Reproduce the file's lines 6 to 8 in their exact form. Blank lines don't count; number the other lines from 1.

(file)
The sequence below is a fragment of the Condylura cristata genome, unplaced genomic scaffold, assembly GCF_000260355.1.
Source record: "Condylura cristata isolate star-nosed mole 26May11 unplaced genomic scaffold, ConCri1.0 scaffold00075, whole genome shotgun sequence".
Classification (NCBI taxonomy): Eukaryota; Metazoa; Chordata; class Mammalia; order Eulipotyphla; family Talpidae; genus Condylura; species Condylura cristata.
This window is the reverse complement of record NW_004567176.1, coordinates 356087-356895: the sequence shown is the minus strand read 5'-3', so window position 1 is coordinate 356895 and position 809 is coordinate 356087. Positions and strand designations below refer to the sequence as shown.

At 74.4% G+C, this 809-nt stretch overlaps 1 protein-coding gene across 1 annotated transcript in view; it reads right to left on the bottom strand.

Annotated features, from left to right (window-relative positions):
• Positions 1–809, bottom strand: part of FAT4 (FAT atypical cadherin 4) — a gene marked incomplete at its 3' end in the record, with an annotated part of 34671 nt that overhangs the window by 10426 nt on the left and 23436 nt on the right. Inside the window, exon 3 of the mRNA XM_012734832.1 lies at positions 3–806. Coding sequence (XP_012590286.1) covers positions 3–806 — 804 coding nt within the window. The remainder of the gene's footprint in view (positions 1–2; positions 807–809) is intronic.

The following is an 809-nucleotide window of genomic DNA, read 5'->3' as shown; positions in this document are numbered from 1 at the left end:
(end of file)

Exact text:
Annotated features, from left to right (window-relative positions):
• Positions 1–809, bottom strand: part of FAT4 (FAT atypical cadherin 4) — a gene marked incomplete at its 3' end in the record, with an annotated part of 34671 nt that overhangs the window by 10426 nt on the left and 23436 nt on the right. Inside the window, exon 3 of the mRNA XM_012734832.1 lies at positions 3–806. Coding sequence (XP_012590286.1) covers positions 3–806 — 804 coding nt within the window. The remainder of the gene's footprint in view (positions 1–2; positions 807–809) is intronic.

The following is an 809-nucleotide window of genomic DNA, read 5'->3' as shown; positions in this document are numbered from 1 at the left end: